The Big Five banks dominate Canada’s financial ecosystem, but credit unions have quietly prospered since Alphonse Desjardins opened the first caisses populaires (people’s bank) in Quebec in the early 1900s. Credit unions provide a community-focused approach to day-to-day banking, with emphasis on meeting customers’ needs rather than turning a profit.
There are around 700 credit unions and caisses populaires across the country, with the highest membership concentrated in Quebec and the western provinces. Although they offer many of the same services as banks, there are several differences in how credit unions are structured, regulated, and the benefits to customers.
What’s the difference between credit unions and banks?
Credit unions are financial cooperatives that are locally owned and controlled by customers. They run on a not-for-profit model that reinvests profits back into the business, issues dividends to members, and donates to local charities and community programs. A credit union’s board of directors is volunteer-run and elected democratically, with each credit union member getting one vote regardless of the size of their deposits or investments. Like banks, credit unions have branches and ATMs.
Domestic commercial banks, on the other hand, are large for-profit entities. These include the Big Five: Scotiabank, TD Canada Trust, Canadian Imperial Bank of Commerce (CIBC), Royal Bank of Canada (RBC), and Bank of Montreal (BMO). Investors don’t have to be bank customers to buy shares, and their interest is purely financial. However, no person or group can own more than 20% of voting shares and 30% of non-voting shares. Board members are elected by shareholders, receive compensation, and do not have a professional relationship with the bank.
Funnily enough, there’s debate over the language credit unions can use to describe what they do. The Office of the Superintendent of Financial Institutions (OSFI), Canada’s federal banking regulator, backtracked in August after banning credit unions from using the words “bank,” “banker,” or “banking” to explain their services. The issue is currently under review.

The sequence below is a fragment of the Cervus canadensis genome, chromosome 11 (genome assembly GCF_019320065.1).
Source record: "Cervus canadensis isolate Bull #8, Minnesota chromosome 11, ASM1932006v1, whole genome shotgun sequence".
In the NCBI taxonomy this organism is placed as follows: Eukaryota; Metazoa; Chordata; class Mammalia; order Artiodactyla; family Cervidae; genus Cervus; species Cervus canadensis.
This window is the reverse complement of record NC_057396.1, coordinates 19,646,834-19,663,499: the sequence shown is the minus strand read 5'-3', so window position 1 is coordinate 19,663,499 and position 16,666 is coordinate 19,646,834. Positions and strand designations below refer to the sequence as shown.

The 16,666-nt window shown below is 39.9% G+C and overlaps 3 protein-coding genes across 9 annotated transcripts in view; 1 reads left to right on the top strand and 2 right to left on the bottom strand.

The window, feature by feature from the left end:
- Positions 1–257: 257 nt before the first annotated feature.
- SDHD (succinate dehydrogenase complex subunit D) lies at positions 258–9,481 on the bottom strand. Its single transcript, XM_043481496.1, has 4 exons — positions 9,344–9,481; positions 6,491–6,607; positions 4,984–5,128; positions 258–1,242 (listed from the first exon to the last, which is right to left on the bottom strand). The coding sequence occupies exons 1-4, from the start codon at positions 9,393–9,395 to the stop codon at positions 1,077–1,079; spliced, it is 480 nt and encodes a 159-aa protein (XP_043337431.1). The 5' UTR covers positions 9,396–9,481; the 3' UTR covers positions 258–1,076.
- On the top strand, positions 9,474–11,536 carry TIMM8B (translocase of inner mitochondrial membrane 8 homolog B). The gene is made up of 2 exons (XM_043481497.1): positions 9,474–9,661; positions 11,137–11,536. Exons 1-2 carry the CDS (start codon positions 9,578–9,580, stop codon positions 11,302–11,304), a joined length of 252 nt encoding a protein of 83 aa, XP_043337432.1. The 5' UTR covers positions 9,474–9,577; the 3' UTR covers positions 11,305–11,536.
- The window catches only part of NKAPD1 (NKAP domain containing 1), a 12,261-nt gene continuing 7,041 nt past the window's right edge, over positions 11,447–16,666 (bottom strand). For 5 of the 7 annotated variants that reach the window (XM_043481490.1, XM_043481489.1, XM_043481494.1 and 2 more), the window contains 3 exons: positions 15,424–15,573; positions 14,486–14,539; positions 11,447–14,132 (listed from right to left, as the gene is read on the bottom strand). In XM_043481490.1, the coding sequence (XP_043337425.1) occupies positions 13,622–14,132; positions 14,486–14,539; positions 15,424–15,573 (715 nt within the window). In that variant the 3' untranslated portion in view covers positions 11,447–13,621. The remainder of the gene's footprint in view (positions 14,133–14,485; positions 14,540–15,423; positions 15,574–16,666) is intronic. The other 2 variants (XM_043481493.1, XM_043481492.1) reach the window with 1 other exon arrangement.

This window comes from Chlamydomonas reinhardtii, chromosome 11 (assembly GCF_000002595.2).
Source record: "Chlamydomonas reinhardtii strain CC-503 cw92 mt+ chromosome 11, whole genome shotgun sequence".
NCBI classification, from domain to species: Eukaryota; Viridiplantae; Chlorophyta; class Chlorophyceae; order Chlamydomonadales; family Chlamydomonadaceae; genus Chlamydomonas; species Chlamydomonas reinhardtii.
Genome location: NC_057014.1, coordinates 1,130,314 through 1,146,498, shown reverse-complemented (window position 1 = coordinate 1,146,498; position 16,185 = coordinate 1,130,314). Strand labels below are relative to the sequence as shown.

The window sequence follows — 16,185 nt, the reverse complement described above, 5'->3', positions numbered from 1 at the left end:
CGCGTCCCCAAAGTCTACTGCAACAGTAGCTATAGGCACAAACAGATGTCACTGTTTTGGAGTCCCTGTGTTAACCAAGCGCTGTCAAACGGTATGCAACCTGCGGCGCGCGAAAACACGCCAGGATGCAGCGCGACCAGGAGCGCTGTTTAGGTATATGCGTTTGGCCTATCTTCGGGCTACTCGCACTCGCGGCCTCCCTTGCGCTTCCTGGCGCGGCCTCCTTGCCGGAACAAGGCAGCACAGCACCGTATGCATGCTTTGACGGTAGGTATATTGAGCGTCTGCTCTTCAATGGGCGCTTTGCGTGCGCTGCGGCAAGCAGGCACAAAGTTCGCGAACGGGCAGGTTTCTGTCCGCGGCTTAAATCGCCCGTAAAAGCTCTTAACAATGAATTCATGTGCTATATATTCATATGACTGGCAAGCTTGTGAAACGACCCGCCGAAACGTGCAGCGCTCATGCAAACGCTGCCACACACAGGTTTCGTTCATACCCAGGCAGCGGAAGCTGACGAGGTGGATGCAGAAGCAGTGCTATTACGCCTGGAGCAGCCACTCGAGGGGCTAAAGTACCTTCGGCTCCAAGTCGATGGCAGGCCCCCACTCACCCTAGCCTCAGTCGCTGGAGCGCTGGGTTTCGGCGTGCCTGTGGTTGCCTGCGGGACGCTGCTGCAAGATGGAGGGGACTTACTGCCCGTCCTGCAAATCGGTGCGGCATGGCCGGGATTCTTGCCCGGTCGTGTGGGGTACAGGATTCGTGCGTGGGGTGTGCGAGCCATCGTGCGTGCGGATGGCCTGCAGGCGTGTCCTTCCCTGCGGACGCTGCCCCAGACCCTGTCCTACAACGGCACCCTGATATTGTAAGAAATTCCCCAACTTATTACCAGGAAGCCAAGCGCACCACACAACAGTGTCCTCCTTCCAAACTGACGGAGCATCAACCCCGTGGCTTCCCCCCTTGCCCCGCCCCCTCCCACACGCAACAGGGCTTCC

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What kind of accounts can you hold at a credit union?
Pretty much the same as a bank: chequing and savings accounts, mortgages, loans and credit products, and investment and retirement products. Depending on which bank and credit union you compare, latter may charge lower banking fees and offer higher interest rates on savings. Members can also use their bank card at any credit union ATM within The Exchange Network free of charge. The tradeoff, however, is that credit unions offer fewer account types and financial products than the big banks.
How are credit unions regulated?
Most credit unions are provincially run, with legislation spelling out how they can lend, borrow, and invest. Deposits are covered by provincial corporations or non-government insurers. Some are members of the trade group the Canadian Credit Union Association. Recent legislation paved the way for credit unions to expand and convert to a federal charter, but they’re still member-owned and run as a cooperative.
Major domestic banks are federally regulated by OSFI, an independent government agency that also oversees foreign banks operating in the country, trust companies, fraternal benefit societies, loan companies, and life/property and casualty insurance companies. Bank deposits up to $100,000 are insured by the Canada Deposit Insurance Corporation (CDIC). Federal banks and credit unions are legislated by the Bank Act.
Who can join a credit union?
As long as they have the proper identification, every Canadian citizen has a right to open an account with a federally chartered bank or credit union.
Provincial credit unions have more stringent rules. A credit union may require you to live, work, or attend school in the immediate area; they’re especially popular in small or underserved rural communities. Some cater to specific professions, such as farmers, teachers, or government employees, and may allow you to refer family or friends. To join a credit union, you must meet eligibility requirements and buy a share (usually between $5-$25) to establish membership.
Why choose a credit union over a bank?
It depends on your financial needs and where you live. When deciding between a bank and a credit union, consider the products and rates offered, the number and location of branches and ATMs, fee structure, customer service, and online/mobile banking options.